I just mark the wall with their names and the date. 4 grand kids to follow. the cleaning lady brought her sister to help and the woman was shocked at the mess on the wall. I told her she did not have to clean the wall.. :)

    0
    None
    Lovetra

    19 days ago

    This is super for those who want imbedded lettering and DON't have
    either a router or wood burning iron. I like the quick, repeditive idea
    of keeping the shapes in a jar for over and over usage where one hammer will do it. Small projects inside when you really don't feel like going out to a cold garage comes to mind.

    0
    None
    Elaina M

    23 days ago

    really cool idea! excited to play with this concept on a few nice pieces of scrap wood I have lying around ! Thanks for sharing the awesomeness and putting such a nice instructable (with stellar photography) together ! !!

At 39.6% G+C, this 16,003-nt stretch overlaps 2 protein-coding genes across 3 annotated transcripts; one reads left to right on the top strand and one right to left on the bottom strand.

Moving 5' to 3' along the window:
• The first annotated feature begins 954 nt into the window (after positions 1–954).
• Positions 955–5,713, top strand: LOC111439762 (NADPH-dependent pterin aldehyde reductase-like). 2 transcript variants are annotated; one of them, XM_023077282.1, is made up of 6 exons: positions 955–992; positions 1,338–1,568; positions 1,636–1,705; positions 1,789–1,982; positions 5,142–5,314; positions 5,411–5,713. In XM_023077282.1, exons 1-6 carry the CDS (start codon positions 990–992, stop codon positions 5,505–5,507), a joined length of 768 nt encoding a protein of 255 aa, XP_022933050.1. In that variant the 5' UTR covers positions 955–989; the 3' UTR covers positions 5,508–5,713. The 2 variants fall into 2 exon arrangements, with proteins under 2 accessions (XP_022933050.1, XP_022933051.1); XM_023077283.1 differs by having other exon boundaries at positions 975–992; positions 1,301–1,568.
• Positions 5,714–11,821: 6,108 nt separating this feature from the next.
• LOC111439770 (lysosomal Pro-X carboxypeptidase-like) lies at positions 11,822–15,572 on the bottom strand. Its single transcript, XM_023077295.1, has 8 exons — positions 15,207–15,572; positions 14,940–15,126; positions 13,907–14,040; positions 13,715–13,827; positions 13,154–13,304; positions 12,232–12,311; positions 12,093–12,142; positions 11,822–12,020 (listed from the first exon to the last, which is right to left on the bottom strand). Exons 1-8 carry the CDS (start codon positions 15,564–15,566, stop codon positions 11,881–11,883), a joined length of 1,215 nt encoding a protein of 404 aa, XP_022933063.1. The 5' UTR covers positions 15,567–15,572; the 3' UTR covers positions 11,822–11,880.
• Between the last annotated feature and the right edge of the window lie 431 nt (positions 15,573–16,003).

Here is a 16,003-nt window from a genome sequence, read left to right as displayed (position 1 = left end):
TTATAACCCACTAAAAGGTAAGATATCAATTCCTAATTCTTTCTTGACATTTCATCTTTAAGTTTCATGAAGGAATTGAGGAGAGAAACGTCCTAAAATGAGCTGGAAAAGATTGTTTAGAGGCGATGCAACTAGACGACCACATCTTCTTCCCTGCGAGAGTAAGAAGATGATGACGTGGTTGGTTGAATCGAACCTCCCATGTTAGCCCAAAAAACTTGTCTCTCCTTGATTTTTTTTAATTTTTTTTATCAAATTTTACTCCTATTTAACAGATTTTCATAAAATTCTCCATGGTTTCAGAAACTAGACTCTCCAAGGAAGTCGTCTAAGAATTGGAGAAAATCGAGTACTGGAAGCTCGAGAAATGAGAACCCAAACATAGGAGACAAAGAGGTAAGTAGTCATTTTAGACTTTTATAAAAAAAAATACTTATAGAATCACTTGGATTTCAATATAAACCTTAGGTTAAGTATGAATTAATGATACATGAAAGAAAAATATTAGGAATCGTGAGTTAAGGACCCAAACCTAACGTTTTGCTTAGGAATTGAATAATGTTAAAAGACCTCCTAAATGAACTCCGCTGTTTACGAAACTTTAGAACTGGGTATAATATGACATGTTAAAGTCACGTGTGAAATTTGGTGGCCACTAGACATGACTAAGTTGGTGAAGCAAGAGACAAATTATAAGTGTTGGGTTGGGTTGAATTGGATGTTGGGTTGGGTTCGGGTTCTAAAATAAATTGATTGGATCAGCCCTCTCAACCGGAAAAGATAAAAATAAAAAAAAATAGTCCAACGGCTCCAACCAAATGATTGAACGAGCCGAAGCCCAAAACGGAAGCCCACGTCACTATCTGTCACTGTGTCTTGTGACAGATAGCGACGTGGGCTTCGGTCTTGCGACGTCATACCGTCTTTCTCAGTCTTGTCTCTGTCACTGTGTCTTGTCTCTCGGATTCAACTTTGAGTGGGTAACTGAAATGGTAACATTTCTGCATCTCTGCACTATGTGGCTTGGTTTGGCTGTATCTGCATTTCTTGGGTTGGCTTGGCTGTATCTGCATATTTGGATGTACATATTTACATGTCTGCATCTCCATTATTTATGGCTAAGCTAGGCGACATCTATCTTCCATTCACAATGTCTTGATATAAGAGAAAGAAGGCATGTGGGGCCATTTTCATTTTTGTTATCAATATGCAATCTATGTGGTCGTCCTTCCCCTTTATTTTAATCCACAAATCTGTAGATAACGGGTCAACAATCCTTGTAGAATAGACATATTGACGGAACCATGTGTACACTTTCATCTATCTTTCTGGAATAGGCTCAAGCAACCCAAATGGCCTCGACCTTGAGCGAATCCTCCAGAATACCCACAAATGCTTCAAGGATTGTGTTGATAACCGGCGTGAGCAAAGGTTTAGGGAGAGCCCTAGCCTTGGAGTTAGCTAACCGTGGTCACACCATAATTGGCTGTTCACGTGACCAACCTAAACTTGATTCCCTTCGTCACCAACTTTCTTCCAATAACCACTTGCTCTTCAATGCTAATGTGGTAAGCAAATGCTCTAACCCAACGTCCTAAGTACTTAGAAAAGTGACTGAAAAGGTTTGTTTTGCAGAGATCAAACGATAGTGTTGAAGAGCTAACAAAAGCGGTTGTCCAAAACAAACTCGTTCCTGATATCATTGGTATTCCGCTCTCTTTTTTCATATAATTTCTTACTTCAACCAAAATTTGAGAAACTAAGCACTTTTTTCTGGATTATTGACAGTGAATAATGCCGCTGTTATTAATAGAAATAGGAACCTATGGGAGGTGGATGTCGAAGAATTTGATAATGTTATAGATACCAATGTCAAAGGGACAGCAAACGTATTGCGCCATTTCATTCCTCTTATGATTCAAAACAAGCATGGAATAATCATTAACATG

1 reply
    0
    None
    HaraldS

    21 days ago on Step 4

    Thanks for the great Idea - I may use this for one of my creations. And probably try something for my burner with copper wires.

    Aufstellsudoku_bunt.JPG
    0
    None
    jessyratfink

    24 days ago

    This is really smart! I typically drag out my woodburner, but this looks like it'll last longer!

    1 reply
    0
    None
    seamsterjessyratfink

    Reply 24 days ago

    Thanks! If the thought had crossed my mind at the time, I would have used a woodburner . . but for whatever reason I didn't even consider it! : |

    0
    None
    allangee

    24 days ago

    You're way better at wire bending than I am. A simple 0 would take me all night! :)

    0
    None
    DebH19

    Question 25 days ago on Step 4